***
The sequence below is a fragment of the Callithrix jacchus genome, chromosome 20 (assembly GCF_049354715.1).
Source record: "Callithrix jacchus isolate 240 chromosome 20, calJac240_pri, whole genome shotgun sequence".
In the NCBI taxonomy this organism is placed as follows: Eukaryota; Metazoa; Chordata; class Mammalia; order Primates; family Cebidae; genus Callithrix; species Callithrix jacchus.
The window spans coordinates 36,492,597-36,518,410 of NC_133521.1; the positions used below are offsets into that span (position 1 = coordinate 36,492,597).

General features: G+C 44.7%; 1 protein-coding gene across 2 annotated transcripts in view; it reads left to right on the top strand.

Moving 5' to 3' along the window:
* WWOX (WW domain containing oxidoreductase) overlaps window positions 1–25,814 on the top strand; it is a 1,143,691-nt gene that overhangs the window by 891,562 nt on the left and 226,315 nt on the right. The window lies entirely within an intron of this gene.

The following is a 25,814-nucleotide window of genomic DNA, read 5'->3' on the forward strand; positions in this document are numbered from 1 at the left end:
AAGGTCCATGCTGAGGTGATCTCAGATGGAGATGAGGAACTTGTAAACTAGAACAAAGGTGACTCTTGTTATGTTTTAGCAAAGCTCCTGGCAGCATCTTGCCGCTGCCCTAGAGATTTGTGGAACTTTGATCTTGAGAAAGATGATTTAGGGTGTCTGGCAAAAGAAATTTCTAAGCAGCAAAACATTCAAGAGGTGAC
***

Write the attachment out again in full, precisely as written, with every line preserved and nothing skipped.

The sequence below is a fragment of the Callithrix jacchus genome, chromosome 20 (assembly GCF_049354715.1).
Source record: "Callithrix jacchus isolate 240 chromosome 20, calJac240_pri, whole genome shotgun sequence".
In the NCBI taxonomy this organism is placed as follows: Eukaryota; Metazoa; Chordata; class Mammalia; order Primates; family Cebidae; genus Callithrix; species Callithrix jacchus.
The window spans coordinates 36,492,597-36,518,410 of NC_133521.1; the positions used below are offsets into that span (position 1 = coordinate 36,492,597).

General features: G+C 44.7%; 1 protein-coding gene across 2 annotated transcripts in view; it reads left to right on the top strand.

Moving 5' to 3' along the window:
* WWOX (WW domain containing oxidoreductase) overlaps window positions 1–25,814 on the top strand; it is a 1,143,691-nt gene that overhangs the window by 891,562 nt on the left and 226,315 nt on the right. The window lies entirely within an intron of this gene.

The following is a 25,814-nucleotide window of genomic DNA, read 5'->3' on the forward strand; positions in this document are numbered from 1 at the left end:
AAGGTCCATGCTGAGGTGATCTCAGATGGAGATGAGGAACTTGTAAACTAGAACAAAGGTGACTCTTGTTATGTTTTAGCAAAGCTCCTGGCAGCATCTTGCCGCTGCCCTAGAGATTTGTGGAACTTTGATCTTGAGAAAGATGATTTAGGGTGTCTGGCAAAAGAAATTTCTAAGCAGCAAAACATTCAAGAGGTGAC